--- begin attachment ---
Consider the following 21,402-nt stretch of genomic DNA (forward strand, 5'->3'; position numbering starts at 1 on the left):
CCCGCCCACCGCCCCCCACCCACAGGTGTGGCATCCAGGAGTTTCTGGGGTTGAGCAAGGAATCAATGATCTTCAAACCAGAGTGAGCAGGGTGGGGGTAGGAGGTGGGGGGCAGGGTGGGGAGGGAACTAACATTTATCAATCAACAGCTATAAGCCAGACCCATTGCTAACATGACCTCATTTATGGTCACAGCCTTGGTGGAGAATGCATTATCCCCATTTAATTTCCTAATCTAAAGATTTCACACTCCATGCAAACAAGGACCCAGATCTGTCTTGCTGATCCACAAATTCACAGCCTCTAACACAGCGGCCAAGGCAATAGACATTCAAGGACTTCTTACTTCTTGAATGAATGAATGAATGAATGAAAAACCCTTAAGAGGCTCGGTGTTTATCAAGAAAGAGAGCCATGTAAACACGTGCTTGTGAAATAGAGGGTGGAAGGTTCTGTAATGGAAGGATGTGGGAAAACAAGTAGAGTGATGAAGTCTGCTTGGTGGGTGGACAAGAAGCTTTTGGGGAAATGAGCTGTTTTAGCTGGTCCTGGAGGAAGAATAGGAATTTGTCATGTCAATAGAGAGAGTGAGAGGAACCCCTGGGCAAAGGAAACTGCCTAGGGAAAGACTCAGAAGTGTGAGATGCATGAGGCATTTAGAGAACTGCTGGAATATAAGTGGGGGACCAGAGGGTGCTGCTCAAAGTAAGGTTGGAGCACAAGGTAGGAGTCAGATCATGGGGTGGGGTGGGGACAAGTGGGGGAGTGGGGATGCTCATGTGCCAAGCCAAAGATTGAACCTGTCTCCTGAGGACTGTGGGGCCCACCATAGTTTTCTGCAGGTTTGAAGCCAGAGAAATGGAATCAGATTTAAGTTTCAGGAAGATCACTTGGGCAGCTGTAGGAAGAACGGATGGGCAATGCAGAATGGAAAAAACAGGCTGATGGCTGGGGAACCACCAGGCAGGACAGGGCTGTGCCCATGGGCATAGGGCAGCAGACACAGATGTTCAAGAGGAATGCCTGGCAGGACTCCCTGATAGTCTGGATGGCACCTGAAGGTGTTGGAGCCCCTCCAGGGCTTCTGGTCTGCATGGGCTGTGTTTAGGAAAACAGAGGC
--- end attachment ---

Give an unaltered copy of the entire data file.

Consider the following 21,402-nt stretch of genomic DNA (forward strand, 5'->3'; position numbering starts at 1 on the left):
CCCGCCCACCGCCCCCCACCCACAGGTGTGGCATCCAGGAGTTTCTGGGGTTGAGCAAGGAATCAATGATCTTCAAACCAGAGTGAGCAGGGTGGGGGTAGGAGGTGGGGGGCAGGGTGGGGAGGGAACTAACATTTATCAATCAACAGCTATAAGCCAGACCCATTGCTAACATGACCTCATTTATGGTCACAGCCTTGGTGGAGAATGCATTATCCCCATTTAATTTCCTAATCTAAAGATTTCACACTCCATGCAAACAAGGACCCAGATCTGTCTTGCTGATCCACAAATTCACAGCCTCTAACACAGCGGCCAAGGCAATAGACATTCAAGGACTTCTTACTTCTTGAATGAATGAATGAATGAATGAAAAACCCTTAAGAGGCTCGGTGTTTATCAAGAAAGAGAGCCATGTAAACACGTGCTTGTGAAATAGAGGGTGGAAGGTTCTGTAATGGAAGGATGTGGGAAAACAAGTAGAGTGATGAAGTCTGCTTGGTGGGTGGACAAGAAGCTTTTGGGGAAATGAGCTGTTTTAGCTGGTCCTGGAGGAAGAATAGGAATTTGTCATGTCAATAGAGAGAGTGAGAGGAACCCCTGGGCAAAGGAAACTGCCTAGGGAAAGACTCAGAAGTGTGAGATGCATGAGGCATTTAGAGAACTGCTGGAATATAAGTGGGGGACCAGAGGGTGCTGCTCAAAGTAAGGTTGGAGCACAAGGTAGGAGTCAGATCATGGGGTGGGGTGGGGACAAGTGGGGGAGTGGGGATGCTCATGTGCCAAGCCAAAGATTGAACCTGTCTCCTGAGGACTGTGGGGCCCACCATAGTTTTCTGCAGGTTTGAAGCCAGAGAAATGGAATCAGATTTAAGTTTCAGGAAGATCACTTGGGCAGCTGTAGGAAGAACGGATGGGCAATGCAGAATGGAAAAAACAGGCTGATGGCTGGGGAACCACCAGGCAGGACAGGGCTGTGCCCATGGGCATAGGGCAGCAGACACAGATGTTCAAGAGGAATGCCTGGCAGGACTCCCTGATAGTCTGGATGGCACCTGAAGGTGTTGGAGCCCCTCCAGGGCTTCTGGTCTGCATGGGCTGTGTTTAGGAAAACAGAGGC